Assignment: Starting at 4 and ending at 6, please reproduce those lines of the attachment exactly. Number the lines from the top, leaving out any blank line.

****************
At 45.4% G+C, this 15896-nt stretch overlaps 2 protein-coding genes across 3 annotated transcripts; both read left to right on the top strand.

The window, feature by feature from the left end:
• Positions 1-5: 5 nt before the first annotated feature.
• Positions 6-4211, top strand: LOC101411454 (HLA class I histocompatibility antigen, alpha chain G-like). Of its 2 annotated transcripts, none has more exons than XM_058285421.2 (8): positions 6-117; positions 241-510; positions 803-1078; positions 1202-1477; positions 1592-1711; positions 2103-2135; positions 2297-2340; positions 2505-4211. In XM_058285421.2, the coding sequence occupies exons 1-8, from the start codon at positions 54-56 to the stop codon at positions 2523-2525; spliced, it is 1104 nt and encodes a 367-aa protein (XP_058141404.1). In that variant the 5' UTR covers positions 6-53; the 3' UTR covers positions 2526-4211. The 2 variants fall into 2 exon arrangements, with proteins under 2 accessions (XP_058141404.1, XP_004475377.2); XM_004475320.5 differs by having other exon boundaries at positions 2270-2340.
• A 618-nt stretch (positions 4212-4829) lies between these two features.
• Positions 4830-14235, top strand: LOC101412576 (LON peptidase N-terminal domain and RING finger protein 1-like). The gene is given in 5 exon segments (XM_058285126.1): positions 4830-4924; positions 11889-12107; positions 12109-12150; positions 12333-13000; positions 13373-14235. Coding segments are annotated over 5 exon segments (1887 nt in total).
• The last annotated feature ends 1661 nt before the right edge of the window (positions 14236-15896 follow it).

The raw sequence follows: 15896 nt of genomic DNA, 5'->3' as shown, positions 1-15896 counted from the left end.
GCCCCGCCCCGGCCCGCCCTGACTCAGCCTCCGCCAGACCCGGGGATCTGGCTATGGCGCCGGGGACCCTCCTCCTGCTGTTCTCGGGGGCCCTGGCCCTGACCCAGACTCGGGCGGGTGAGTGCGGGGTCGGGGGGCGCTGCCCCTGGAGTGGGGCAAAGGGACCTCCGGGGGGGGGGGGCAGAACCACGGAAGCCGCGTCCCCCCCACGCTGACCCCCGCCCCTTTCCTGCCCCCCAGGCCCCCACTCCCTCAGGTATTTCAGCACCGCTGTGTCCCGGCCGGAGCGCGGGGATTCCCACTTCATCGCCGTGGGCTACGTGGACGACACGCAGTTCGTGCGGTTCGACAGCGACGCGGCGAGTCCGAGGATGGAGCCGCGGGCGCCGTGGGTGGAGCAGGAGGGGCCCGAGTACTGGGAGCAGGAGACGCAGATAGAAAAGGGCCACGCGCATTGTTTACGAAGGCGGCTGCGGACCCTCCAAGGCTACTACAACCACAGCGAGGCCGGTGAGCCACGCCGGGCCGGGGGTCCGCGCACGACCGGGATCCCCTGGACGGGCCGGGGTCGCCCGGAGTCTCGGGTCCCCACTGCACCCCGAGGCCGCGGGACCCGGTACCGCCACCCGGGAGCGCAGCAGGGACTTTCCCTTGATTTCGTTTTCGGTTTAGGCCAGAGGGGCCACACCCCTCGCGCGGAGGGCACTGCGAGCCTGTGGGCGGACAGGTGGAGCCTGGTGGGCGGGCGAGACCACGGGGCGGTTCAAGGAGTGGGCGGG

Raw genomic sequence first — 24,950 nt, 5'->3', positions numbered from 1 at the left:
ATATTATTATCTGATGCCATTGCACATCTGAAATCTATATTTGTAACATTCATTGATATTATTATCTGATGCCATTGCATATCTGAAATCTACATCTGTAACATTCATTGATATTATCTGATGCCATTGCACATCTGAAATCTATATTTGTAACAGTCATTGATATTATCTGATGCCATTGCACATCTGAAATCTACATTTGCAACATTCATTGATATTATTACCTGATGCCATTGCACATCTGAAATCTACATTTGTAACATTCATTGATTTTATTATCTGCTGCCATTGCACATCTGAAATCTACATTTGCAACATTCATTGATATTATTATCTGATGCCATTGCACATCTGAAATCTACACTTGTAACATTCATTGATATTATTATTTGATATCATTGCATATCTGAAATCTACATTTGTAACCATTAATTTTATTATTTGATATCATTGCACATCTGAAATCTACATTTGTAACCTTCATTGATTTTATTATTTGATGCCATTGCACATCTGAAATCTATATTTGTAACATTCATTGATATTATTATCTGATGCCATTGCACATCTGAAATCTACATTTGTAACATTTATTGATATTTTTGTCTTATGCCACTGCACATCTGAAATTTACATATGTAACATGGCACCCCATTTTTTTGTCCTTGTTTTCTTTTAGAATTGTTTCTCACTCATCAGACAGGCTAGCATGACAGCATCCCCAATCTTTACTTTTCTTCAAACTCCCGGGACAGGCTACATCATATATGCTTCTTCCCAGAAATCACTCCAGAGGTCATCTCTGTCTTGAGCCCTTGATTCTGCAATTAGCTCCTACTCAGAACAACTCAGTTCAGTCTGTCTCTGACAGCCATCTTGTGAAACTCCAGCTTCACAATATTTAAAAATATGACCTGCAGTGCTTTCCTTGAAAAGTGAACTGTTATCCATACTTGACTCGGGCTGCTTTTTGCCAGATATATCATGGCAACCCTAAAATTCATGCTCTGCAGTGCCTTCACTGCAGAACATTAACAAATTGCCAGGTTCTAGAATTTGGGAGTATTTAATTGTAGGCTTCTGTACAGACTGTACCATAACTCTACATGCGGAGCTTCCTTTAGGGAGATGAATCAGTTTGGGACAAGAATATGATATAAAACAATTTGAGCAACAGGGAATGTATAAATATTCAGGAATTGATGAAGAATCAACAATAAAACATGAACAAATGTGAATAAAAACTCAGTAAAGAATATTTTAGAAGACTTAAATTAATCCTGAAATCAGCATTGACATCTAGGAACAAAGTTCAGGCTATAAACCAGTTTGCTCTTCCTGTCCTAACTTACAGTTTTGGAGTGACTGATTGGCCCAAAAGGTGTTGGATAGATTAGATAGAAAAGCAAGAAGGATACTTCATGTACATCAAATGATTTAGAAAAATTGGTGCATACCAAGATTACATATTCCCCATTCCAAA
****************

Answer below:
• Positions 6-4211, top strand: LOC101411454 (HLA class I histocompatibility antigen, alpha chain G-like). Of its 2 annotated transcripts, none has more exons than XM_058285421.2 (8): positions 6-117; positions 241-510; positions 803-1078; positions 1202-1477; positions 1592-1711; positions 2103-2135; positions 2297-2340; positions 2505-4211. In XM_058285421.2, the coding sequence occupies exons 1-8, from the start codon at positions 54-56 to the stop codon at positions 2523-2525; spliced, it is 1104 nt and encodes a 367-aa protein (XP_058141404.1). In that variant the 5' UTR covers positions 6-53; the 3' UTR covers positions 2526-4211. The 2 variants fall into 2 exon arrangements, with proteins under 2 accessions (XP_058141404.1, XP_004475377.2); XM_004475320.5 differs by having other exon boundaries at positions 2270-2340.
• A 618-nt stretch (positions 4212-4829) lies between these two features.
• Positions 4830-14235, top strand: LOC101412576 (LON peptidase N-terminal domain and RING finger protein 1-like). The gene is given in 5 exon segments (XM_058285126.1): positions 4830-4924; positions 11889-12107; positions 12109-12150; positions 12333-13000; positions 13373-14235. Coding segments are annotated over 5 exon segments (1887 nt in total).